From Mabou, we drove north to join the Cabot Trail (John Cabot landed in North America in 1497, though it’s by no means certain it was in Cape Breton). The trail circles the top end of Cape Breton, including the Cape Breton Highlands National Park (founded 1936), and we joined it at its junction with the Ceilidh Trail. The first thing we noticed was the change in names – we’d passed Inverness and Dunvegan and now we were in Belle Cote with road signs again in English and French. We’d caught up with the Acadians, many of whom eventually settled here after the expulsion that I wrote about earlier in my Wolfville post.
Our base was Maison Fiset, a delightful small inn, in Cheticamp, a rather spread out strip of a town along the shore of the Gulf of St Lawrence just before the national park.
The town’s focal point was the Church of St Pierre, a dominating presence after so many pretty white churches. There always seemed to be something going on there every time we passed.
For example, this concert on the steps:
There was a pretty boardwalk at one end of town and, as luck would have it, two suitable restaurants at the end of it. We could even have eaten on the boardwalk itself at Wabo’s Pizza – had it not been raining the night we were there. At the Harbour Inn, John had a lobster dinner, I was adequately catered for and we listened to an Acadian folk singer, Sylvia LeLievre, who mixed in Lennon and MacCartney, Simon and Garfunkel, and the odd Scottish song when she heard where we were from.
We did the two most popular trails in the park, along with a couple of shorter ones. We intended to do the Skyline Trail on the day we arrived but the weather was being very Scottish and it was shrouded in mist so, as the main point was the magnificent view at the end, we went back the next day and had much better luck. It’s just under 6 miles return trip, but the path is very easy and there’s a well constructed boardwalk at the end. Although you walk along a ridge and end up high over the sea, you start at a high level too so the only climbing is the wooden steps back up from the boardwalk. The views:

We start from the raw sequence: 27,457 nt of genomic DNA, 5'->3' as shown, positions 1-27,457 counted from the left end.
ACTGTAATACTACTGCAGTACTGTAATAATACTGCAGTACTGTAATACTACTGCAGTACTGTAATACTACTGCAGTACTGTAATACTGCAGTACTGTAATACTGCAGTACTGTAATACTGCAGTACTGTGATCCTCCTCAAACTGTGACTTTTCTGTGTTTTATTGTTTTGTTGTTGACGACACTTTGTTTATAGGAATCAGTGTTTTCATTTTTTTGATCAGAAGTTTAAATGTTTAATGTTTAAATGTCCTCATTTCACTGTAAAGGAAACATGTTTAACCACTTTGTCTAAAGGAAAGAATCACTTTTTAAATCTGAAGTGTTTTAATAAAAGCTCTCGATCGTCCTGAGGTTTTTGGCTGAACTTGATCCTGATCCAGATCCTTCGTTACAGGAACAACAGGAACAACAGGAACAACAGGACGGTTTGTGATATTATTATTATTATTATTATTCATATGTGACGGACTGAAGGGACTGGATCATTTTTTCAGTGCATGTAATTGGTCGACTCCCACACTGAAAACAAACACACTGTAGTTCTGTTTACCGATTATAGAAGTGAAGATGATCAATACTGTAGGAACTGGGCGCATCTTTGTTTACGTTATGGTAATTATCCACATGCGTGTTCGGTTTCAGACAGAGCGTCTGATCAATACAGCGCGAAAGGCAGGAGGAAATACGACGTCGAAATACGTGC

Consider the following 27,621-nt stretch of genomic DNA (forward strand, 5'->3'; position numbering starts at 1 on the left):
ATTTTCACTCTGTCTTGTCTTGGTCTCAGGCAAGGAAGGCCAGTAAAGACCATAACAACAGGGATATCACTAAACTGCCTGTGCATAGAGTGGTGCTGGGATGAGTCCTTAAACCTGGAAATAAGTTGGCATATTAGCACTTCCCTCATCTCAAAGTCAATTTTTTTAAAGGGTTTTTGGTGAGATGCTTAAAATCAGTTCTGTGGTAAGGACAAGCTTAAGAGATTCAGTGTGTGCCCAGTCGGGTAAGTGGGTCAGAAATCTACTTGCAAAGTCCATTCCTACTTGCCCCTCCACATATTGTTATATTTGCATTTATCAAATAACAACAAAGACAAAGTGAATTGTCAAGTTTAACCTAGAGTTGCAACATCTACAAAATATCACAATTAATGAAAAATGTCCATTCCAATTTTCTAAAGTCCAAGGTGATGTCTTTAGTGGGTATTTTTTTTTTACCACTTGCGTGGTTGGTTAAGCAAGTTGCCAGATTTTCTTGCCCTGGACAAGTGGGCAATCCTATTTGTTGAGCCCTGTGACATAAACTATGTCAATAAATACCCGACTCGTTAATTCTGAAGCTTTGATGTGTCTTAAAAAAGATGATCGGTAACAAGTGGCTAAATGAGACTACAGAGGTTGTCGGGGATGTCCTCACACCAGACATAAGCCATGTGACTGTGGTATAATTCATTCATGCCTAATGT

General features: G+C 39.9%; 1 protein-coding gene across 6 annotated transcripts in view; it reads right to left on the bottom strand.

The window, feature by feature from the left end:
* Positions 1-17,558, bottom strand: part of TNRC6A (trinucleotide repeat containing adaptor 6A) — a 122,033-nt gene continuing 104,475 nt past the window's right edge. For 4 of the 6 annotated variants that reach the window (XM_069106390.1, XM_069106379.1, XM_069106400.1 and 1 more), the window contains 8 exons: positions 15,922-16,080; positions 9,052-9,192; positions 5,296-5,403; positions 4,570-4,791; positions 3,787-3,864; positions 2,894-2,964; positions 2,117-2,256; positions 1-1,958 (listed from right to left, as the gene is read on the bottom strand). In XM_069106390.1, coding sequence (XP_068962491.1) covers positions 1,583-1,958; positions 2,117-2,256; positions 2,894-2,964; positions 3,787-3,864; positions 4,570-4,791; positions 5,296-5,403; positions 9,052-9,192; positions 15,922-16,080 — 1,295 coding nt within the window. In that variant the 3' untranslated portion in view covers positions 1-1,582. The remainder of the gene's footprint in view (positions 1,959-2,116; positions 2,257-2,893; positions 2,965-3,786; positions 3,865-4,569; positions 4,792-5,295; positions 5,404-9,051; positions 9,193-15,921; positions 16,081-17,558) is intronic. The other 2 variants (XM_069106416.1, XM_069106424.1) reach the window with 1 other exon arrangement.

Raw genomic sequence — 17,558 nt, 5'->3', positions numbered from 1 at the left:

We talked to a ranger at the beginning who had examples of moose antlers, skulls and hoof prints which showed just how enormous these animals are. You can’t judge a moose by the size of his antlers apparently, because they grow them EVERY year, then once the rutting season is over they drop off. In this case, size does matter because the bigger the antlers, the healthier the moose.
Despite some people just coming off the trail telling us they had seen a moose, by the time we got there it had gone, much to John’s disappointment and my relief.
The other main trail we did was over on the east side on the way out of the park, Middle Head. This goes out along a narrow peninsula at Ingonish dividing two beautiful bays.